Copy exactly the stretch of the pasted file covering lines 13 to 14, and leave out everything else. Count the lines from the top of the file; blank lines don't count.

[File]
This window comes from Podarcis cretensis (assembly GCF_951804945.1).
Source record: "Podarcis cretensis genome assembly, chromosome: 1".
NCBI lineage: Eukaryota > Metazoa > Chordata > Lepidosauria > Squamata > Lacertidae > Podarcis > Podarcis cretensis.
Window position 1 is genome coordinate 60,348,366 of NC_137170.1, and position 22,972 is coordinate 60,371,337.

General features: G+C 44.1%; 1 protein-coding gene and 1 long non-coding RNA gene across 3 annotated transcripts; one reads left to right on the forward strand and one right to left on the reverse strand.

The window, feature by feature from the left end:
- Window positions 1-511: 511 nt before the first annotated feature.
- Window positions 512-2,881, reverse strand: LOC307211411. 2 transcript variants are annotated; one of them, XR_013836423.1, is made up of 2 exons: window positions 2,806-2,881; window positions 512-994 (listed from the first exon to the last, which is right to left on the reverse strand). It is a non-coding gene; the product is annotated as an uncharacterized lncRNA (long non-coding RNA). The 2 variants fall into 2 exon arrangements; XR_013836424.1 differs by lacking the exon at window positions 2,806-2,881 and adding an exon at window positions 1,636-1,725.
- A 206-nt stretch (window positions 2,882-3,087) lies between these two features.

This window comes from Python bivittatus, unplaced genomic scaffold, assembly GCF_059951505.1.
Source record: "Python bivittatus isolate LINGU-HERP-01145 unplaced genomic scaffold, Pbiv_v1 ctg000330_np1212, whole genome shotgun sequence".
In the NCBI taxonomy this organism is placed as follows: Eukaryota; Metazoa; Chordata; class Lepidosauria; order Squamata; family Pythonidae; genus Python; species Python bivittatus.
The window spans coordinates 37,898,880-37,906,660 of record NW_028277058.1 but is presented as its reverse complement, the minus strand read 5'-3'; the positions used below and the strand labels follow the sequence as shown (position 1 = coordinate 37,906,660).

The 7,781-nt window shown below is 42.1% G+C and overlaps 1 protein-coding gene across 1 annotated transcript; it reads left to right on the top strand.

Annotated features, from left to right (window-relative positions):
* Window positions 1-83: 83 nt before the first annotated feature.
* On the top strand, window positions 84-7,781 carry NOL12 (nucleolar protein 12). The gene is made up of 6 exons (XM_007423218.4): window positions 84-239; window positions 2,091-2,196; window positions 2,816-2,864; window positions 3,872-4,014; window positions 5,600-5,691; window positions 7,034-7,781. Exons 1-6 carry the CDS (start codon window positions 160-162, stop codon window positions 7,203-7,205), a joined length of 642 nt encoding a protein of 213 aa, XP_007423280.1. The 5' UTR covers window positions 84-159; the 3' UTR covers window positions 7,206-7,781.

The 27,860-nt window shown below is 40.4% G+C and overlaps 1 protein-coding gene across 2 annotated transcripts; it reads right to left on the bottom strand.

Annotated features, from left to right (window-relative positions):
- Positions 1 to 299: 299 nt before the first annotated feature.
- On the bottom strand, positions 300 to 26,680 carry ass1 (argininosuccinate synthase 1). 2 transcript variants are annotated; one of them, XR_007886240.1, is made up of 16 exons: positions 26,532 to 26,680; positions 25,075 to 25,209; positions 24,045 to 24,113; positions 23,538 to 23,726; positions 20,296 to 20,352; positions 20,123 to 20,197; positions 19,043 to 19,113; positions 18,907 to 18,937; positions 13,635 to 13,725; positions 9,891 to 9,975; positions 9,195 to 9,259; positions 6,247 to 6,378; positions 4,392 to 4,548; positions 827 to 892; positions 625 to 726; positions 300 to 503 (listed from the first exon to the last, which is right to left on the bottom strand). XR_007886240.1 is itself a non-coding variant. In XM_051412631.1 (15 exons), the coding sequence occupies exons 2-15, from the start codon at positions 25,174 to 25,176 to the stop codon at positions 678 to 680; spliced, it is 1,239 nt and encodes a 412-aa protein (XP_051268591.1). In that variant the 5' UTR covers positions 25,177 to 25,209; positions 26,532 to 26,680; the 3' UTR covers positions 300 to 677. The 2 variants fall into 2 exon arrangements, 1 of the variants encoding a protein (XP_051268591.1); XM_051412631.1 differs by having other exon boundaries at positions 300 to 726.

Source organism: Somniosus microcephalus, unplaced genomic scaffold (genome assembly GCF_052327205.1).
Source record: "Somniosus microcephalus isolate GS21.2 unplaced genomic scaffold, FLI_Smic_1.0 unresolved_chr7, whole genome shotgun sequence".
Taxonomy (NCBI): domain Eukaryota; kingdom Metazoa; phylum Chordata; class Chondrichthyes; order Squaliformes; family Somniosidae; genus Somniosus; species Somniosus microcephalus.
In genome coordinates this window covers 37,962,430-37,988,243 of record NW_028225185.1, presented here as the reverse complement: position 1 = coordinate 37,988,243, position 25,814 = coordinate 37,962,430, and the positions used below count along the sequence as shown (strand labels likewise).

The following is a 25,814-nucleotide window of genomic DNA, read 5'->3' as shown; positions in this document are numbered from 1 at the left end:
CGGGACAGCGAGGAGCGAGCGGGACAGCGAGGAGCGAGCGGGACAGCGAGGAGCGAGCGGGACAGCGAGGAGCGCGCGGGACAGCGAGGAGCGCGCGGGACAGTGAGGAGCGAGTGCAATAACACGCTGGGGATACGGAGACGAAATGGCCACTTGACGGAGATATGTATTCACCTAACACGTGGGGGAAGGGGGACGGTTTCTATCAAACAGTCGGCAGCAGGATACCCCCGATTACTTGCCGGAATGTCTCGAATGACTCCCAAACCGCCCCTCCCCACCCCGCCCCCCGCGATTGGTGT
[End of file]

The window spans coordinates 37,898,880-37,906,660 of record NW_028277058.1 but is presented as its reverse complement, the minus strand read 5'-3'; the positions used below and the strand labels follow the sequence as shown (position 1 = coordinate 37,906,660).

The 7,781-nt window shown below is 42.1% G+C and overlaps 1 protein-coding gene across 1 annotated transcript; it reads left to right on the top strand.